Prince of Persia: The Sands of Time, Mike Newell, 115 mins (12A)
Heartless, Philip Ridley, 113 mins (18)

Never trust a blockbuster with a colon in the title

When did watching a summer blockbuster become so much like poring over a quantum mechanics textbook?

In my young days, before every big-budget action movie was derived from a comic, a computer game, a toy range or a theme-park ride, you could watch Star Wars or Ghostbusters and have a pretty strong sense of what was going on. But did anyone understand the byzantine plotting of Pirates of the Caribbean: at World's End or Transformers: Revenge of the Fallen? Even the titles are hard to get through.

A case in point is Prince of Persia: The Sands of Time, which is just as convoluted as you'd fear of a film produced by Jerry Bruckheimer, based on a series of video games, and saddled with a colon in its title. It opens with a set of captions, then a voiceover to fill in yet more information, and finally a flashback to the hero's childhood – three surefire indicators of a plot-clotted ordeal to come. In the flashback, the hero is an orphaned urchin who's adopted by the ruler of ancient Persia. Years pass, and the lad grows up to be a musclebound, English accented, permanently unshaven Jake Gyllenhaal. When he's framed for his adoptive dad's murder – a crime which could have something to do with the dead king's brother, Ben Kingsley – he goes on the run with an eligible princess, Gemma Arterton, who looks even less Persian than Gyllenhaal, however much orange fake tan she's slathered on.

Then Gyllenhaal discovers a mystical dagger which allows its bearer to rewind time by a few seconds and thereby have a second stab at sticky situations. You can see how handy such a device might be in a video game – or in reality, should you ever be caught calling someone a "bigot" – but in the film the dagger is used so sparingly it might as well not be there. It's just one of the many elements that the screenwriters have squeezed in, including some super-powered assassins and an ostrich-race promoter (Alfred Molina, the film's one bright spot), and topped by some arbitrary mythology about a subterranean hour-glass created by the gods to destroy the world.

There's so much of this stuff to plough through that the film has been edited down to confetti-like snippets. Gyllenhaal escapes from his enemies about once every minute, undergoing so many reversals of fortune that he's lucky not to get whiplash, and yet it's this very hyperactive pacing that neutralises any potential excitement. Gyllenhaal/his stunt double/his computer-generated doppelgänger may do a lot of leaping across rooftops and swinging from ropes, but it happens so fast that by the time you've registered that he's in danger, he's nipped right out of it. Even a sky-filling sandstorm passes by as if it were a light breeze. There's also no breathing space for comedy or romantic chemistry to develop – a grievous waste of the director's talents, given that Mike Newell also made Four Weddings and a Funeral. If he remade it today, it would probably have to be called Nine Weddings, Five Funerals: a Cryptic Prophecy about a Vicar from Another Dimension.

Philip Ridley, the love-him-or-hate-him British auteur who wrote and directed The Reflecting Skin and The Passion of Darkly Noon in the 1990s, has been busy with plays and children's novels in recent years, but he returns to the screen with Heartless, a philosophical horror film set in east London. Jim Sturgess stars as a photographer's assistant who's cripplingly self-conscious about the heart-shaped birthmark on his face.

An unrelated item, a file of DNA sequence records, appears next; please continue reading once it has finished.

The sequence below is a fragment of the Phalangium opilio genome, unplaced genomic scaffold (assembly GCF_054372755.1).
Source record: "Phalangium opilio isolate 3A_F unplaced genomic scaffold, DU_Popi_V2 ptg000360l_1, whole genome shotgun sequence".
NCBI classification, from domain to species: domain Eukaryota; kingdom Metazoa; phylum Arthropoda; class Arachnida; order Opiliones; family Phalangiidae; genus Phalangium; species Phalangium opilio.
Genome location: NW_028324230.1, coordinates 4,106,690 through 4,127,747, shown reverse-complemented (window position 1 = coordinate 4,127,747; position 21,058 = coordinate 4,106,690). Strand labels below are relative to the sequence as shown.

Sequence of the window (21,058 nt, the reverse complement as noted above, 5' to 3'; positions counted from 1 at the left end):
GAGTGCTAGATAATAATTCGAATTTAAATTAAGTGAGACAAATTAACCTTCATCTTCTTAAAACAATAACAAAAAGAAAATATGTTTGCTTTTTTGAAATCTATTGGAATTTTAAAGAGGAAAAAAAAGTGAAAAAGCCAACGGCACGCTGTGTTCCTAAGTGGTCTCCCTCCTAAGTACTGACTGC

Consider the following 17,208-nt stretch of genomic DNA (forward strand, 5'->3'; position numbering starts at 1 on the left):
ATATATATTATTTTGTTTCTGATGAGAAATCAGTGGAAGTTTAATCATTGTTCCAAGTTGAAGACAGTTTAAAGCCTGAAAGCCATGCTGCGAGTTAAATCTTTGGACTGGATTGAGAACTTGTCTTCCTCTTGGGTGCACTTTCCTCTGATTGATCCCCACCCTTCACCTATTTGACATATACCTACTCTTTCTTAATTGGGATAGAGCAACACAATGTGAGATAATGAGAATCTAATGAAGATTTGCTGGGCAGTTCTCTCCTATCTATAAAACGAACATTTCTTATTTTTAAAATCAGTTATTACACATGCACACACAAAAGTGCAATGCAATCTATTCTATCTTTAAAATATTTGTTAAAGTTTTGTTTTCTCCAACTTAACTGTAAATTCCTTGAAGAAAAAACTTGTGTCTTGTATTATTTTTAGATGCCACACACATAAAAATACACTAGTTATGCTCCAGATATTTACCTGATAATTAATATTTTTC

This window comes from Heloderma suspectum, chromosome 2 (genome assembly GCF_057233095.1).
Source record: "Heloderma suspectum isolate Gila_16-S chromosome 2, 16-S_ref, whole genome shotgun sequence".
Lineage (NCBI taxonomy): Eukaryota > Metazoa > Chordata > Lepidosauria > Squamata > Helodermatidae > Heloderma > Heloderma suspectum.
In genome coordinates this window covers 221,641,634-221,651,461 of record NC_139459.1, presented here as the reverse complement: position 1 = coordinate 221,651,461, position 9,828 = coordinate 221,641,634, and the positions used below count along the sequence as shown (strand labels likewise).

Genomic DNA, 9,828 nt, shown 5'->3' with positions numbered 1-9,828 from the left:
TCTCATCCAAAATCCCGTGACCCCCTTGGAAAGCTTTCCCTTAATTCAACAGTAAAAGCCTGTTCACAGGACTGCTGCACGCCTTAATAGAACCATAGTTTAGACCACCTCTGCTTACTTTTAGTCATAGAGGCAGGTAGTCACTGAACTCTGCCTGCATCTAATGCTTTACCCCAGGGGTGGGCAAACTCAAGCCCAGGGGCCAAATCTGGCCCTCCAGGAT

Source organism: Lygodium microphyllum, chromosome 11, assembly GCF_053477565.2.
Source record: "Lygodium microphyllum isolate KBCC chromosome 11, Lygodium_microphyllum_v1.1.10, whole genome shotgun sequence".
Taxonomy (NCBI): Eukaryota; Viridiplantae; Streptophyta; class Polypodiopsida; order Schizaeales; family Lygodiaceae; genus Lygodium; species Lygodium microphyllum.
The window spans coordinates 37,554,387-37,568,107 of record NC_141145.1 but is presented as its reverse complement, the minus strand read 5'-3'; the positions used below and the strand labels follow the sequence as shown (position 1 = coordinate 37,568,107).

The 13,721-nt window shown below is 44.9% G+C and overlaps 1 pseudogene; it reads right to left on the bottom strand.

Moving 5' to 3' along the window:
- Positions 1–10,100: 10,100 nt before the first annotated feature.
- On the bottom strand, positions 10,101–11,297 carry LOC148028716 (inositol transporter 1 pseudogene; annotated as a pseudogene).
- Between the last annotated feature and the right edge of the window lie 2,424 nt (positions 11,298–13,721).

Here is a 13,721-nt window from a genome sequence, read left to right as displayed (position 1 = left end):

At first the film shuffles along gloomily – a downbeat "Broken Britain" jeremiad, in the vein of Michael Caine's Harry Brown, with the addition of some Dr Who monsters. But halfway through it finds a black sense of humour, and becomes a crackling Faustian comedy which features Joseph Mawle as a cockney Satan and Eddie Marsan as his businesslike right-hand man. Heartless still has more ideas than it knows what to do with, but they're just about balanced by its jokes – and its heart.

Next Week:

Nicholas Barber gets in touch with his inner Samantha in Sex and the City 2

Also Showing: 23/05/2010

StreetDance 3D (98 mins, PG)

The UK's first live-action film in digital 3D, StreetDance has cameos from Britain's Got Talent sensations Diversity, Flawless and George Sampson, so it's fine as long as the music's pumping. But, unfortunately, the film-makers have rehashed that hoary old breakdance-meets-ballet plot, and if the stars' bodies are rubbery, their acting is wholly wooden.

Pimp (87 mins, 18)

This no-budget faux-documentary follows a chain-smoking pimp (Robert Cavanah) around the streets of Soho, trying to be both a red light district version of The Office, and a gritty gangster thriller. It's not too far off.

Cop Out (107 mins, 15)

Racist, sexist, uninspired and unfunny buddy movie, directed by Kevin Smith from a screenplay which could have been gathering dust since Lethal Weapon and 48 Hours came out. Who knows why Bruce Willis agreed to star?

Arts and Entertainment
Russell Tovey, Myanna Buring and Julian Rhind Tutt star in Banished
tvReview: The latest episode was a smidgen less depressing... but it’s hardly a bonza beach party
Arts and Entertainment
Crime watch: Cara Delevingne and Daniel Brühl in ‘The Face of an Angel’
film review
Arts and Entertainment
music Malik left the Asian leg of the band's world tour after being signed off with stress last week
Author J.K. Rowling attends photocall ahead of her reading from 'The Casual Vacancy' at the Queen Elizabeth Hall on September 27, 2012 in London, England.
peopleNot the first time the author has defended Dumbledore's sexuality
‘The Late Late Show’ presenter James Corden is joined by Mila Kunis and Tom Hanks for his first night as host
Arts and Entertainment
‘The Royals’ – a ‘twisted, soapy take on England’s first family’
tv Some of the characters appear to have clear real-life counterparts
Brooks is among a dozen show-business professionals ever to have achieved Egot status